topic. There is a lot of confusion and misinformation about the HPV
vaccine. The vaccine exists to prevent cancer, not STDs. It’s given
during early adolescence because the immune system is ramping up, and
that’s the best age to provide the most protection.
Lost in political limbo, the HPV vaccine continues to be a platform by which legislators create division. The reality is that more than 97 percent of people will be sexually active during their lifetime, so the risk of HPV is universal. Therefore, regardless of age, gender or political party, the risk of cancer is universal.
The vaccine is very safe. When politicians argue for
more research into the safety of the HPV vaccine, they are behind the
times. The research has been done and it continues to show this vaccine
to be safe.
Texas can do better. Our vaccination rates against HPV are among the
worst in the country. To fix this, we must make the vaccine more
accessible. At a minimum, this means mandating coverage by all insurance
companies and providing programs for uninsured patients. Some states
have launched campaigns to provide public funding for HPV vaccine
education and administration. Others have adopted mandatory vaccination
for school entry with specific “opt out” criteria. Perhaps we should
take the lead from Australia and Scotland, and provide vaccines at
school. We know that when vaccines are easily available, they are taken.
been nearly 15 years since the HPV vaccine was approved. Other
countries are eliminating cancer by vaccinating their kids. Why aren’t
Dr. Dina Tom is a pediatric hospitalist with
University Health System and an assistant professor with UT Health San
Antonio. Born and raised in Boerne, she and her husband have two fully
vaccinated school-age children.
Gold Law Firm, LLC. is a national vaccine injury law firm and we represent those injured by vaccines, in the rare event this happens.
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Prepping for back-to-school means buying new supplies, clothes, and
backpacks, but it’s also time to make sure your children are protected
from cancer. This fall, the American Cancer Society (ACS) is reminding
parents that making sure girls and boys ages 11-12 receive the HPV
(human papillomavirus) vaccine should be part of the back-to-school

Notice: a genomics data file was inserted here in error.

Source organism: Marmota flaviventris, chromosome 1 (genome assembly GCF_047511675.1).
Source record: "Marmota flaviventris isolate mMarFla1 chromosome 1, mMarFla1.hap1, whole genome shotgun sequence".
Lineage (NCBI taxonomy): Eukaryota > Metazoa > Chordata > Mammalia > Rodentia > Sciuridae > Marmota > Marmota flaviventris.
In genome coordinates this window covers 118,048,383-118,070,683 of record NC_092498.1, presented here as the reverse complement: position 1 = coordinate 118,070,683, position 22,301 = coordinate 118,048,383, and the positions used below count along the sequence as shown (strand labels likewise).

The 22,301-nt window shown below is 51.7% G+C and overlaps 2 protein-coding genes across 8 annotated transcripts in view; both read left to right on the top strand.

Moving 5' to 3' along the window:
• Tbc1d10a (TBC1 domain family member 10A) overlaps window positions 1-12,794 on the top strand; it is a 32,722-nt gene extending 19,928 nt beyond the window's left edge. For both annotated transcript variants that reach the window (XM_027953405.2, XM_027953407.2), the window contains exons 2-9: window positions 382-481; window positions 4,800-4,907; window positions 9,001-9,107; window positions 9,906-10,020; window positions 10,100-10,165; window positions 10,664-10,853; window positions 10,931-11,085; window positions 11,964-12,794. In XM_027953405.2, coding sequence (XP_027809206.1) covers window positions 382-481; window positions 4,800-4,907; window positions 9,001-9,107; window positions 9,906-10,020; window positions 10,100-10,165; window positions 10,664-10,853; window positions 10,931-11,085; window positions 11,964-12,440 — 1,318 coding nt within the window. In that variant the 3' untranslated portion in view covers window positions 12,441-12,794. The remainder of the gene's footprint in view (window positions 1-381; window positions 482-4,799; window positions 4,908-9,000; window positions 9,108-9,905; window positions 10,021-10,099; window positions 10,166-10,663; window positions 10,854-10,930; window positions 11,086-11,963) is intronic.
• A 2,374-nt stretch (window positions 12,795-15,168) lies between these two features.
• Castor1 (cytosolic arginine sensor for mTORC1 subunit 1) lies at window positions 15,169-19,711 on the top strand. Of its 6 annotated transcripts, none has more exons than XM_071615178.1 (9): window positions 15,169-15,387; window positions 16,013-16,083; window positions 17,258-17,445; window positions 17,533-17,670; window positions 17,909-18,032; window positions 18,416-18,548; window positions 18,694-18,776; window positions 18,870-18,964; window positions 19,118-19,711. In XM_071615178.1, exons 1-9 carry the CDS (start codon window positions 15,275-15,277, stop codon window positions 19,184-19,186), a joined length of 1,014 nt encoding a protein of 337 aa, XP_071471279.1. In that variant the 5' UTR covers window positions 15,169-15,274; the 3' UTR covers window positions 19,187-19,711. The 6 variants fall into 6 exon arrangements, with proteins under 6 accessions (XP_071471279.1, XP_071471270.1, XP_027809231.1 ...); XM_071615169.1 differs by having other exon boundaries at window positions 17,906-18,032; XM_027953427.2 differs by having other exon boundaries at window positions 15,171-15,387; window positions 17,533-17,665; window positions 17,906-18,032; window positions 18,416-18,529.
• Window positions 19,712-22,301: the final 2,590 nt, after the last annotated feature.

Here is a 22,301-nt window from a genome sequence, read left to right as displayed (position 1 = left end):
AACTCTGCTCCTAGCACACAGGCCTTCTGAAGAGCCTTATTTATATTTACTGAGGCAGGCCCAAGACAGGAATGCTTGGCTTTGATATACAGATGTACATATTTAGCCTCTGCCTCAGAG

Every year in the United States,
more than 33,000 men and women are diagnosed with cancers caused by HPV.
HPV has been linked to six types of cancer, including cervical cancer
and throat cancer. The HPV vaccine can prevent most of these cancers.
But vaccination rates remain low; in 2017, only about half (49 percent)
of adolescents were up to date on the HPV vaccine.
The HPV vaccine is safe and effective. As with all vaccines, HPV vaccine safety is constantly monitored through surveillance and reporting systems, and these systems continue to show that HPV vaccination is safe. Studies continue to prove that HPV vaccination is effective, decreasing the number of infections and HPV pre-cancers in young people since it was introduced.
The National Vaccine Injury Compensation Program compensates those injured by vaccines. The Vaccine Injury table lists the Gardasil vaccine as a covered vaccine. Side effects are rare, but real.
Should you be injured, Gold Law Firm, LLC. can help. Vaccine Injury Law is all we do.
New Delivery Systems Combination vaccines are advantageous because they mitigate the burden of multiple injections, reduce the number of visits, and save on costs for storage and shipment In 2018, the FDA approved a new hexavalent vaccine, DTaP5-HB-IPV- Hib (Vaxelis, Merck) for primary and booster vaccination in infants and toddlers against diphtheria, tetanus, pertussis, hepatitis B, poliomyelitis, and invasive disease caused by Haemophilus influenzae type b.
There is a trend in the industry, particularly in flu vaccines, to administer the vaccinations intradermal (into the skin), as opposed into the muscle. This lowers the chance of a shoulder injury due to vaccine administration (SIRVA).
Gold Law Firm, LLC. assists those injured from vaccines. The National Vaccine Injury Compensation Program compensates vaccine injuries. These cases are heard in the United States Court of Federal Claims, otherwise known as the vaccine court.
Vaccines are safe,” says Narayan Nair. “That’s the message we need to get out there.”
Nair is a physician. He is also the head of the Vaccine Injury Compensation Program—the system through which the U.S. government has, over the past three decades, paid more than $4 billion to people who claim to have been harmed by vaccines.
According to its public record, from 2013 to 2017 alone, the program paid out an average of $229 million a year to patients and their families. The average payment was about $430,000.
As America enters the worst measles outbreaksince the disease was declared eradicated two decades ago, it is worth examining this rarely talked about element of vaccination requirements. The Vaccine Injury Compensation Program has long percolated at the heart of misinformation and misunderstanding. It also raises questions about where large sums of tax money are flowing.
For most drugs—actually, every type of drug other than vaccines—the manufacturer can be legally liable for harm that results from a product it sells. Vaccines are produced by privately held pharmaceutical companies, but they have a unique arrangement with the U.S. government: When a person reports harm that could feasibly be related to a vaccine, a government program—not a pharmaceutical company—pays compensation.